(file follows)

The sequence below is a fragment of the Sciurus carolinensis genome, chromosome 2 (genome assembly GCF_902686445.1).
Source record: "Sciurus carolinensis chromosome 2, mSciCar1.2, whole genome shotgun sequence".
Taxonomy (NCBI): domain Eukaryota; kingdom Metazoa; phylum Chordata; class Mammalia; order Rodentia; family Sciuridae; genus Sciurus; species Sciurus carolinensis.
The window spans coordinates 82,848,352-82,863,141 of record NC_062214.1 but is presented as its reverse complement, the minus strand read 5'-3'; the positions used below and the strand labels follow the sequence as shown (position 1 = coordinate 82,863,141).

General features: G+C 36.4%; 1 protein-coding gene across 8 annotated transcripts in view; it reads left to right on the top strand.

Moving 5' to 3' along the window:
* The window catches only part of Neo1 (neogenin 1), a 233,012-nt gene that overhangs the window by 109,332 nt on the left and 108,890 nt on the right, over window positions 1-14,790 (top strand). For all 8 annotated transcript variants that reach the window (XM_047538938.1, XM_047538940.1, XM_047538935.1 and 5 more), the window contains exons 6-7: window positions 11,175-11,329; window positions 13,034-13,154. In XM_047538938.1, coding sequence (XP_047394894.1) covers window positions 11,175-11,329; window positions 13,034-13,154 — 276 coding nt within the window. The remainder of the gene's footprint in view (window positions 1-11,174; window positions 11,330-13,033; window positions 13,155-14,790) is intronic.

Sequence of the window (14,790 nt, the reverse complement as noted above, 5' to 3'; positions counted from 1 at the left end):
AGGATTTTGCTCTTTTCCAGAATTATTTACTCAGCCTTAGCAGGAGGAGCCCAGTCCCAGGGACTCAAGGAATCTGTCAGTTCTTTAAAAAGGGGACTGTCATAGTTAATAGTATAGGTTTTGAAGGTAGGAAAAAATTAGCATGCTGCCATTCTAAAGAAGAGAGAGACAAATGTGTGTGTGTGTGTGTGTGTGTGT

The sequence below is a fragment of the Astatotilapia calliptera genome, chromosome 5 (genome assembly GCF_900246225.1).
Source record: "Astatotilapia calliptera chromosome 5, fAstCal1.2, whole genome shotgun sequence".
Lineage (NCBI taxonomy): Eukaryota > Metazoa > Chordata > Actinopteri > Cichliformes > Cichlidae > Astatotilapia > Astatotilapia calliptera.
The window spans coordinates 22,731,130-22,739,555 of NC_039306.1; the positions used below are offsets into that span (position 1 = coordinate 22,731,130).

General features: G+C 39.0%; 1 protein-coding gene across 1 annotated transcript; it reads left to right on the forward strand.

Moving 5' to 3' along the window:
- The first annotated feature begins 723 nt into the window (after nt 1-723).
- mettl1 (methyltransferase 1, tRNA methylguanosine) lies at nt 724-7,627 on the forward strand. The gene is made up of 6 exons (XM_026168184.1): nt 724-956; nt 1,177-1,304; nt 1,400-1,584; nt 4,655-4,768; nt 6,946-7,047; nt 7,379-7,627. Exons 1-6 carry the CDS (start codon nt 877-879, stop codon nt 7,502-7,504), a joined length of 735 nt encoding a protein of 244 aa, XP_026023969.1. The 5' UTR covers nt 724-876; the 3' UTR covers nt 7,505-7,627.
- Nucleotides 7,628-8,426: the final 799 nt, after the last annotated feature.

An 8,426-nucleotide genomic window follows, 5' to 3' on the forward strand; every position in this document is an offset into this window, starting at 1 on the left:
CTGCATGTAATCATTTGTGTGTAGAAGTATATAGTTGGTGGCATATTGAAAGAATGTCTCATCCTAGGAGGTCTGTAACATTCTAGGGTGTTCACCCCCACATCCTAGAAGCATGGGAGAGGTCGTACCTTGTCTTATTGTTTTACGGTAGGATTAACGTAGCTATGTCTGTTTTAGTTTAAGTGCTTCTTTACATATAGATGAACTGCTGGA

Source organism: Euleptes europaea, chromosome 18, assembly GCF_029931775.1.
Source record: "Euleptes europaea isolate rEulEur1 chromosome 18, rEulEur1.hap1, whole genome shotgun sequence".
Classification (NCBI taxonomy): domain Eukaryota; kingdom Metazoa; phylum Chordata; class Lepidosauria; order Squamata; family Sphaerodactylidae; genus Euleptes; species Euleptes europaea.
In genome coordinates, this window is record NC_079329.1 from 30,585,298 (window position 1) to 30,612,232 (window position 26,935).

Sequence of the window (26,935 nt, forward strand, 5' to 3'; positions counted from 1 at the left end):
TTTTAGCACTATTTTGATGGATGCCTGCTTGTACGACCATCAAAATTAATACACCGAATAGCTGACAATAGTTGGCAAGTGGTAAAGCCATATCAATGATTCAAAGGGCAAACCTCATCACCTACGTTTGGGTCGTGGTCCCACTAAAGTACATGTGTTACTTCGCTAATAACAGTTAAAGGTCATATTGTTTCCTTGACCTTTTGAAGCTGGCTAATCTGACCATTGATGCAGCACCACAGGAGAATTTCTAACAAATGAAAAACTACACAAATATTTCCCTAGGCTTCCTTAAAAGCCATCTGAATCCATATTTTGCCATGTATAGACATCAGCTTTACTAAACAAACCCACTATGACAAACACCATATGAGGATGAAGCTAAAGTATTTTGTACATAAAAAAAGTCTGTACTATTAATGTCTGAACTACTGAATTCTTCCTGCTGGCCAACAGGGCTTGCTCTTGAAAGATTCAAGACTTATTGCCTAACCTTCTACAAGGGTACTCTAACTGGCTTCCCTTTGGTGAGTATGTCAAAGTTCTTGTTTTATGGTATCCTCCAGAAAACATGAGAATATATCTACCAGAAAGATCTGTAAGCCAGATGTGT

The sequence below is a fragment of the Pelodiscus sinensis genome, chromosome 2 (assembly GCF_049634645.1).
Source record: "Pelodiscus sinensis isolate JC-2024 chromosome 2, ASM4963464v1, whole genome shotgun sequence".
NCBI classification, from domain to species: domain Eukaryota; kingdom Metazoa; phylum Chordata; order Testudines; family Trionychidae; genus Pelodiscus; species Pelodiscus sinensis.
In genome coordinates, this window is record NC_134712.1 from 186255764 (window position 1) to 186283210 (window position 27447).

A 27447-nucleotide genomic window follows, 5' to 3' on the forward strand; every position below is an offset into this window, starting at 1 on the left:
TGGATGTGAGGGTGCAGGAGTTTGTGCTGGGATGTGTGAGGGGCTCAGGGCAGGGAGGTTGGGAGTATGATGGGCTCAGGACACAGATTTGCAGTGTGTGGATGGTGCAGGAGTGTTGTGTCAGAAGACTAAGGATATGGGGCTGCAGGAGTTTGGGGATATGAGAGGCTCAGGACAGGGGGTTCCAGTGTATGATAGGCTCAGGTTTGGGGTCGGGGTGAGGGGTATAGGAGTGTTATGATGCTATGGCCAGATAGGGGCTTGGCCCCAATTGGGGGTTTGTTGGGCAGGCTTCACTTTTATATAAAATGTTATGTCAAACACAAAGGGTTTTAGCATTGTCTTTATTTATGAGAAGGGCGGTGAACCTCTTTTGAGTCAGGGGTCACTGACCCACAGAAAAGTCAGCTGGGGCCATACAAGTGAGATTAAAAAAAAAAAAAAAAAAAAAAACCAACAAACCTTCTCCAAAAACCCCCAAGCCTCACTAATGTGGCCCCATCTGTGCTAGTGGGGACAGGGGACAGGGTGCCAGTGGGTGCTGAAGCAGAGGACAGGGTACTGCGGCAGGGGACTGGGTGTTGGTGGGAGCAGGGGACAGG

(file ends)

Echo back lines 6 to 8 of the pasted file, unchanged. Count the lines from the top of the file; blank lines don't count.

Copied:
Moving 5' to 3' along the window:
* The window catches only part of Neo1 (neogenin 1), a 233,012-nt gene that overhangs the window by 109,332 nt on the left and 108,890 nt on the right, over window positions 1-14,790 (top strand). For all 8 annotated transcript variants that reach the window (XM_047538938.1, XM_047538940.1, XM_047538935.1 and 5 more), the window contains exons 6-7: window positions 11,175-11,329; window positions 13,034-13,154. In XM_047538938.1, coding sequence (XP_047394894.1) covers window positions 11,175-11,329; window positions 13,034-13,154 — 276 coding nt within the window. The remainder of the gene's footprint in view (window positions 1-11,174; window positions 11,330-13,033; window positions 13,155-14,790) is intronic.

Sequence of the window (14,790 nt, the reverse complement as noted above, 5' to 3'; positions counted from 1 at the left end):